Bacteria scooped from the wreckage of the Titanic almost 20 years ago have been confirmed as a new species in the December issue of a microbiology journal.
While new scientific discoveries are usually heralded as joyous news, this discovery is bittersweet.
The bacteria, found on the ship's "rusticles" (rust formations that look like icicles), are eating the Titanic.
The strain, dubbed Halomonas titanicae, was initially designated BH1T in honor of the researchers who discovered it, then-graduate student Bhavleen Kaur and Dr. Henrietta Mann at Dalhousie University in Halifax, Canada.
The researchers tested the bacteria to see whether it was "good bacteria" or "bad bacteria," according to the school's website.
Let's just say the bug has an appetite for destruction.
"The BH1 cells stuck to the surface of these [small metal tags] and eventually destroyed the metal. So we knew we had a bad bacteria,” Mann is quoted as saying on the Dalhousie University website.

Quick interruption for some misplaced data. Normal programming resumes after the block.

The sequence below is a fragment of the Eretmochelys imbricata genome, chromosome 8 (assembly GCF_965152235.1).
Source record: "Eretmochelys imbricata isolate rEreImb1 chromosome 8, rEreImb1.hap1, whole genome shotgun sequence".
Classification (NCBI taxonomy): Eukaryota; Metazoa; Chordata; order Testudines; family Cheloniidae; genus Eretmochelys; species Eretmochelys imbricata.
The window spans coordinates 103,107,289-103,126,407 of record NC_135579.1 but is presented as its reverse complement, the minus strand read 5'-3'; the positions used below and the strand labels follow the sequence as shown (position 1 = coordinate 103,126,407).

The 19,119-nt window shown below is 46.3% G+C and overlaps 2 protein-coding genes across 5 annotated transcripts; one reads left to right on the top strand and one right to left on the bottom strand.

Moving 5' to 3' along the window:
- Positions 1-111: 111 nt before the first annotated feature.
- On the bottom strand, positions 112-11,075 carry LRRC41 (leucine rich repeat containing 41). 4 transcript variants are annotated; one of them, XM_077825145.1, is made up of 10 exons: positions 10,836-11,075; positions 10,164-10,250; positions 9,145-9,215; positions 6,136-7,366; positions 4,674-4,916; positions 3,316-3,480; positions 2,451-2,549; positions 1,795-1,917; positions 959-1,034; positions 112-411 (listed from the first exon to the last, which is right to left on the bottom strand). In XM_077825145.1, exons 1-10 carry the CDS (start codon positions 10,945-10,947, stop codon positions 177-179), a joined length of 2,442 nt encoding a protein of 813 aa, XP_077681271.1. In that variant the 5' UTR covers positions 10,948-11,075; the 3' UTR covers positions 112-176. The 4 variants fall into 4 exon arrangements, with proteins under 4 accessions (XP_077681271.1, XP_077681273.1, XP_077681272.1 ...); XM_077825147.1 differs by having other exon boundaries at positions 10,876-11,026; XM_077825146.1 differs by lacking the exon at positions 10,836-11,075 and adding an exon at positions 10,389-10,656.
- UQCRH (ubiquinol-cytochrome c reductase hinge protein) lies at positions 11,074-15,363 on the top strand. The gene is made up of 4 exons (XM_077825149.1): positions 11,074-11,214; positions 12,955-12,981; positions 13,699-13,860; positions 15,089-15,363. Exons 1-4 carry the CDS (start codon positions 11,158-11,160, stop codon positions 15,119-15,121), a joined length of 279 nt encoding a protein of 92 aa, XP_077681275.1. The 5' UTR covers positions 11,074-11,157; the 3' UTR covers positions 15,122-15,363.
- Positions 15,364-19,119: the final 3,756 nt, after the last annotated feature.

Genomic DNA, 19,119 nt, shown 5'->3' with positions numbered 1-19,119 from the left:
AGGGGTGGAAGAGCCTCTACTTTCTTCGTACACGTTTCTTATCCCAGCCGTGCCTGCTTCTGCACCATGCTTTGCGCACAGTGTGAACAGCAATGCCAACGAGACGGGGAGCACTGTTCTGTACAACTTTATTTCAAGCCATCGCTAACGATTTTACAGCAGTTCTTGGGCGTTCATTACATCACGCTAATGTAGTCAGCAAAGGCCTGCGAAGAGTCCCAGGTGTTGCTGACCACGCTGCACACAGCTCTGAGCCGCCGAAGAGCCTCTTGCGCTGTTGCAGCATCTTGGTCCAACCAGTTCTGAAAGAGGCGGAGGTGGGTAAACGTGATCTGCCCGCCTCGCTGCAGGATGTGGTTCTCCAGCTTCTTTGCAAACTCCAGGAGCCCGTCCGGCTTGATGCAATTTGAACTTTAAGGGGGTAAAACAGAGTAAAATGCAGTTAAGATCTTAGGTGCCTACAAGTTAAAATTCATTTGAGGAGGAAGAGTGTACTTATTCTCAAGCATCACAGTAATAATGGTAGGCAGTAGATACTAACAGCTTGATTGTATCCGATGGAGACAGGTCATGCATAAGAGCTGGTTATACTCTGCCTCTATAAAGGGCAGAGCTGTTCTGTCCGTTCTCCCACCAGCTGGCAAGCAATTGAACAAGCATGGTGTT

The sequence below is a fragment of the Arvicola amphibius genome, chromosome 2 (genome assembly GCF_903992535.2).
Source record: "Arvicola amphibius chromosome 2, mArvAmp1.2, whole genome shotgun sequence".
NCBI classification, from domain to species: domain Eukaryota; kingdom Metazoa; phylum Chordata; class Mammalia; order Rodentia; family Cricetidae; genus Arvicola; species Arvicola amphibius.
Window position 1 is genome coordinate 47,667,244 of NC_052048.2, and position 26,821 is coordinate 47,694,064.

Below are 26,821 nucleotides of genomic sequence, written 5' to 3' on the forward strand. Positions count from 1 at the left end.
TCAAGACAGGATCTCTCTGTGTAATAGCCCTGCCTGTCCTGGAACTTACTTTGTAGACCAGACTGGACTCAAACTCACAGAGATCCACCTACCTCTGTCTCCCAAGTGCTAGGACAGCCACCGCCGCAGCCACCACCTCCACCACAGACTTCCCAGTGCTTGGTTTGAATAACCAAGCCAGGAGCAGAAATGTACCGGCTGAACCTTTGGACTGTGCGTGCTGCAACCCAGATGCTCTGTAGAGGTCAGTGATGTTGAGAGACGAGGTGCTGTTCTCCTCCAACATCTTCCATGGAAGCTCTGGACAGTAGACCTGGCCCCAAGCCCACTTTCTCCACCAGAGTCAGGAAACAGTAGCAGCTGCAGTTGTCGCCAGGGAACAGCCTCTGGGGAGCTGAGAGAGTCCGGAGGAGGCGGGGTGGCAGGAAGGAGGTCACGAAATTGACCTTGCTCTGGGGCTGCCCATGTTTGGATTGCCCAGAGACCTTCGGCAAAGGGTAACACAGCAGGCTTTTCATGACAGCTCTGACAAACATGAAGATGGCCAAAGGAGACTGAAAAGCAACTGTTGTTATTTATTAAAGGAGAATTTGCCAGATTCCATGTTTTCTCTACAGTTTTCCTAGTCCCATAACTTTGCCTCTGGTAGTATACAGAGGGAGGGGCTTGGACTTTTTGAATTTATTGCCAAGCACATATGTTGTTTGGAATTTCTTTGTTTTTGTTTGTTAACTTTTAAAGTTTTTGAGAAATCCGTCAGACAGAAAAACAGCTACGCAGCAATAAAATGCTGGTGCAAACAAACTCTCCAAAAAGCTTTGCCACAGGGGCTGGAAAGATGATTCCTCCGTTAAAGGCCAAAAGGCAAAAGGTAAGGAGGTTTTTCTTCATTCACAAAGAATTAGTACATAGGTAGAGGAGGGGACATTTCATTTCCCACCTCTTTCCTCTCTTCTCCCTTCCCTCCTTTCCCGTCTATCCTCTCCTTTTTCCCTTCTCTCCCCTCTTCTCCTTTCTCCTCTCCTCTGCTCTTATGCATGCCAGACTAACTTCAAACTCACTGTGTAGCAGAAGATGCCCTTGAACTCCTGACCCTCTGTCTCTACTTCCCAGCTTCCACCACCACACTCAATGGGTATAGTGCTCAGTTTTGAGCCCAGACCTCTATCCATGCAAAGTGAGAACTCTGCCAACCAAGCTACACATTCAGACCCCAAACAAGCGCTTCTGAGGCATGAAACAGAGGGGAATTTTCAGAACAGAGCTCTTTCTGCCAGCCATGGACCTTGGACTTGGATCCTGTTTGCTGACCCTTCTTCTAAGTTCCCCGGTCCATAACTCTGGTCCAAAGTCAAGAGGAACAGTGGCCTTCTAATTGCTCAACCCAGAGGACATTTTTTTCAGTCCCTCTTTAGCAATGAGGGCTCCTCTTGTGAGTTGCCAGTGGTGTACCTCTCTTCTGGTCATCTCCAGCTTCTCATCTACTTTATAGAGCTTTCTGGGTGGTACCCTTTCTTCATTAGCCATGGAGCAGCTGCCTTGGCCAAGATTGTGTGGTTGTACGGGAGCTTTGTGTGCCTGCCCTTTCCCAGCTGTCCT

"In 1995, I was predicting that Titanic had another 30 years," said Mann, who still works at the university, according to CBS News. "But I think it's deteriorating much faster than that now ... Eventually there will be nothing left but a rust stain," she is quoted as saying.
The metal-eating bug presents a dilemma for scientists.
"Letting it proceed with its deterioration is also a learning process," said Kaur, who now works with the Ontario Science Centre, according to National Geographic. "If we stop and preserve it, then we stop the process of degradation," Kaur is quoted as saying.
The findings were published in the December 8 issue of the International Journal of Systematic and Evolutionary Microbiology.
The Titanic, heralded in its day as the largest passenger ship in the world, sank on its maiden voyage in 1912, killing more than 1,500 people. The wreckage was found in 1985 by an expedition team more than 2 miles deep in the Atlantic Ocean.